Apex Oddities

Apex is, for the most part, a simplified version of Java. However, it has a few quirks and undocumented "features", which this article seeks to explore.

Maps use case-sensitive keys… mostly

Generally, Map keys in Apex are case-sensitive. However, there are a few exceptions to this rule! The global describe maps and subsequent field maps are case-insensitive:

// This one:
Map<String, Schema.SObjectType> gd = Schema.getGlobalDescribe();

// And this one:
Map<String, Schema.SObjectField> fieldMap =

Cloned SObjects do not respect Decimal precision

Deep-cloning a List trims trailing zeroes from Decimal values therein.

List<MyObject__c> myList = new List<MyObject__c> {
  new MyObject(Decimal_Field__c = 1000.0000000)

List<MyObject__c> clonedList = myList.deepClone(true, true, true);

System.debug(myList.Decimal_Field__c); // 1000.0000000
System.debug(clonedList.Decimal_Field__c); // 1000.00
System.debug(myList == clonedList); // false (see related issue, below)

Equivalent Decimals are not always considered equal

Two equivalent Decimals with different levels of precision are considered equal. However, two Lists or SObjects containing such decimals are not!

Decimal a = 1000.00;
Decimal b = 1000.0000000;

System.debug(a == b); // true

List<Decimal> listA = new List<Decimal>{a};
List<Decimal> listB = new List<Decimal>{b};

System.debug(listA == listB); // false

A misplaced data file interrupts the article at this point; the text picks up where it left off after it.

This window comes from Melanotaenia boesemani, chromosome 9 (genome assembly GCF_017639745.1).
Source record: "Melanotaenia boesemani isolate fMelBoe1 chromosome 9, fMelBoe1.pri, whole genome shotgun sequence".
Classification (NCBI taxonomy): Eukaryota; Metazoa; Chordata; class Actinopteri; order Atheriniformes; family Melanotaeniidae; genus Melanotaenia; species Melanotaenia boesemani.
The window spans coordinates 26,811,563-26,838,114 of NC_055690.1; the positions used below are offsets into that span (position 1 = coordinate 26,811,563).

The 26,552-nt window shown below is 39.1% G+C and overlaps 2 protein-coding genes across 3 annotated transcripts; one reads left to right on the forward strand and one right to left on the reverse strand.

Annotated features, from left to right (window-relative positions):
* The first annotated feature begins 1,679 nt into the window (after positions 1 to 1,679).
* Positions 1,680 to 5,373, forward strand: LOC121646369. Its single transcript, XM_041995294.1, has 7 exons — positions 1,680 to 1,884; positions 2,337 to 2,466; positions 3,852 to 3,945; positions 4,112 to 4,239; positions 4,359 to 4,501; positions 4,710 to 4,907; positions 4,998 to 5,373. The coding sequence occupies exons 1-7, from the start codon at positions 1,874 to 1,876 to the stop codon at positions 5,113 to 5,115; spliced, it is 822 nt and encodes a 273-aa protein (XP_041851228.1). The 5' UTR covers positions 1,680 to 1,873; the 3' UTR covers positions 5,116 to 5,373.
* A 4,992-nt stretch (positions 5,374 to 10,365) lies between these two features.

MyObject__c objA = new MyObject__c(Decimal_Field__c = a);
MyObject__c objB = new MyObject__c(Decimal_Field__c = b);

System.debug(objA == objB); // false

This can be worked around by creating custom areListsEqual and areSObjectsEqual methods, which explicitly check for equality between each pair of items or fields, respectively.

Sets cannot be cast

Lists and Sets behave very differently where generics are concerned. More details can be found in this StackOverflow answer.

// This works fine:
List<MyObject__c> myList;
List<SObject> myUpcastList = (List<SObject>) myList;

// This can't be done!
Set<MyObject__c> mySet;
Set<SObject> myUpcastSet = (Set<SObject>) mySet;

Whitespace DOES matter

Unlike in Java, whitespace can sometimes cause compilation errors.

String body;

// Works
body = new System.HttpRequest()

// Does not work
body = new System

It seems like the inner class name cannot be separated from the containing class; System.HttpRequest is treated as a single token.

Thanks for reading!

And may you never stumble upon an Apex oddity of your own.

Published 2019/11/20

Last updated 2021/03/09